A And T Well Pumps Raleigh

How to Test for Lead in Water (Residential Wells)

Do you know how to test for lead in water?

How do you know if your well water is truly safe to drink? After the Flint, Michigan water crisis shed light on municipal water issues, many Raleigh homeowners with wells were thankful they didn't have to rely on city infrastructure and any potential dangers of lead contamination. However, it's still important to know that your water is safe for you and your family and that you can test your water for lead.

Health Risks of Lead Contamination in Water

Lead is a metal that, until 2014, was used in pipes and building materials. However, lead is a highly toxic heavy metal that can build up in the body over time.  Young children,  babies, and pregnant women are especially at risk to lead poisoning because even minimal exposure can have a significant risk on a developing fetus or child's development and health.  While adults can tolerate higher exposure, even as little as 5 micrograms per deciliter can cause health problems in children, including:

  • Behavior issues and hyperactivityRaleigh well water testing
  • Cognitive and developmental delays
  • Stunted or slowed growth
  • Hearing impairment
  • Anemia
  • Premature birth

In higher levels of lead contamination, it can lead to seizures, coma, and death. While adults are at lowered risk for complications, higher levels of lead exposure can cause heart disease, kidney problems, and reproductive health issues in both men and women. It's important to learn how to test for lead in water. 

How Does Lead Contaminate Well Water in Raleigh?

When lead is present in water, it's not actually the groundwater in your well that is the issue. In nearly all cases where lead is found, it's caused from pipes leading from the well into the house or water pipes inside the home. Over time, pipes, fixtures, and solder containing lead corrode, causing lead to leach into the water.

The biggest risk for lead exposure is in

  • Homes built before 1986 which is when the Safe Drinking Water Act (SDWA) changed the lead requirement in water pipes, fixtures, and solder to be less than 8 percent of the weighted average of the entire pipe. Homes built after 2014 were required to use pipes with less than 0.25 percent lead.
  • Brass or chrome-plated fixtures which often used lead solder.
  • Signs of corrosion, including frequent leaks around solder and at fixtures, orange-tinted water or stains on your sink, bathtub, and laundry (Note: lead itself is colorless and odorless in water, but stains are a sign the pipes are corroding)
  • Water that has a low mineral content and/or high salt content or is either highly acidic (low pH) or highly alkaline (high pH)

If you know your home falls within these risk factors, you're not sure, or you simply want peace of mind for yourself and your family, you can test your well water to see if it is contaminated with lead. If you have infants or small children in your home, it's highly recommended you test your water every two years because it can be so dangerous for children.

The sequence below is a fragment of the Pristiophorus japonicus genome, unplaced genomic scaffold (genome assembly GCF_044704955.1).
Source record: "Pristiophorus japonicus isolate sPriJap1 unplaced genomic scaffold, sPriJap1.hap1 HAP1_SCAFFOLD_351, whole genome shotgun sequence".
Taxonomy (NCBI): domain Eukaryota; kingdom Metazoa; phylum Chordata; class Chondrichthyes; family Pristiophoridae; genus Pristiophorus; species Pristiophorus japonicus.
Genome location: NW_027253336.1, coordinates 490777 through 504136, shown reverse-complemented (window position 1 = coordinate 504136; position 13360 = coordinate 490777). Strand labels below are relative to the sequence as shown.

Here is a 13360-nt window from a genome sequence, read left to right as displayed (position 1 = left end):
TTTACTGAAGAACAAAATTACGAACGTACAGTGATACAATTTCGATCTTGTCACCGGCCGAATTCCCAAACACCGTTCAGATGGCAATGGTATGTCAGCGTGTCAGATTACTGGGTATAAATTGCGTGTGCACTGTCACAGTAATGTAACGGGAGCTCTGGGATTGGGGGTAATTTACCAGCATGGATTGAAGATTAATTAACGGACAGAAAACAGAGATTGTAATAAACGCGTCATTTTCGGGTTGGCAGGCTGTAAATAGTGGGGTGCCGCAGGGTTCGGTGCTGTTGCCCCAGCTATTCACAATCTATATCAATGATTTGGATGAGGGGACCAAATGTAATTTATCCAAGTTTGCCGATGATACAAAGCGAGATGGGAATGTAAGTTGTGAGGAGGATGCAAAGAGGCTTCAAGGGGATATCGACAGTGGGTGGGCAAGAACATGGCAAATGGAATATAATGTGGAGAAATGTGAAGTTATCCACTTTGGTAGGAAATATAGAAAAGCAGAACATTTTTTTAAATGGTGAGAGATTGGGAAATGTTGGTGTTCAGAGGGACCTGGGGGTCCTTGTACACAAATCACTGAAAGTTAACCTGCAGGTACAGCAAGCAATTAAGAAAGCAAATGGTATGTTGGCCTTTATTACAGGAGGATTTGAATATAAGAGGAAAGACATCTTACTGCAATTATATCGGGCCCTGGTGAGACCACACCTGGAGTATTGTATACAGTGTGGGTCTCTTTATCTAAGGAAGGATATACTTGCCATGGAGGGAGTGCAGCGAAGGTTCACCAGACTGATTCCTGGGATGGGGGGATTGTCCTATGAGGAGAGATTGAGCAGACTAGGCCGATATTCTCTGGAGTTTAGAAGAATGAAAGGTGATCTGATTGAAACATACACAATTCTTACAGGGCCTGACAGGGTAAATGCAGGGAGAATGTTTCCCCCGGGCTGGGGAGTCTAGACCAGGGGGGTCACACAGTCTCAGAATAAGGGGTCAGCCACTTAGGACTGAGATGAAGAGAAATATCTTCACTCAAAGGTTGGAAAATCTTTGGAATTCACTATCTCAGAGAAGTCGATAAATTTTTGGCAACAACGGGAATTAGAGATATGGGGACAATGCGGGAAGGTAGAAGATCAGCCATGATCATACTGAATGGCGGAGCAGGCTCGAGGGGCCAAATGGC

How to Test For Lead in Water

If you don't know how to test for lead in water, it's actually quite simple.

One of the easiest ways you can test your home's water is with an instant lead water testing kit that's available online at Amazon or at nearly any home improvement store like Lowe's or Home Depot.  When you get your home test kit, follow these steps:

  1. Don't run any water for at least six hours (including washing clothes, flushing the toilet, or using an outside spigot), and then get a sample from a faucet. This first sample determines if there are lead pipes in your home.
  2. Run your faucet for around two minutes, then collect a second sample that shows if you have a lead header pipe.
  3. Use a designated lead test strip included in the kit to test the water, then check the strip after the instructed time - usually between 10 and 30 minutes.

At-home kits are inexpensive and easy to use, but they only show whether or not lead is in the water over 15 parts per billion, so even if you get a negative result, there may still be lead in your well water.

You can also contact a professional well contractor in Raleigh to test your water for all types of heavy metals and other dangerous toxins that may be in your water. It's recommended to have your well-maintained and water tested annually for bacteria and every two years for metals, nitrates, copper, and volatile organic compounds (VOCs). Now you know how to test for lead in water, but what if you find some?

What to Do When There's Lead in Your Well Water

Now that you know how to test for lead in water, it's also important to know what to do when you find lead. 

If there is lead in your drinking water, it's important to take immediate action to protect yourself and your family. Simple steps include:

  • Using only cold water for brushing your teeth, drinking, and cooking (hot water leaches more lead from the pipes and fixtures)
  • Run water for 15-30 seconds before using
  • Only use bottled water for preparing infant formula

The best thing you can do for your health and safety is to get a professional well water filtration system installed in your home that removes toxins, bacteria, heavy metals, and other things that can harm you and your family. It will also remove non-toxic minerals that can cause odors, metallic taste, or clouding, leaving only clean, pure water.

Contact Us for Well Water Testing in Raleigh

At A & T Well and Pump, we do more than just repair well pumps around the Raleigh area, we provide well water testing and filtration to help you keep your water fresh, clean, and healthy. To schedule service or learn more, reach out to us at 919-291-4063 or fill out our contact form.

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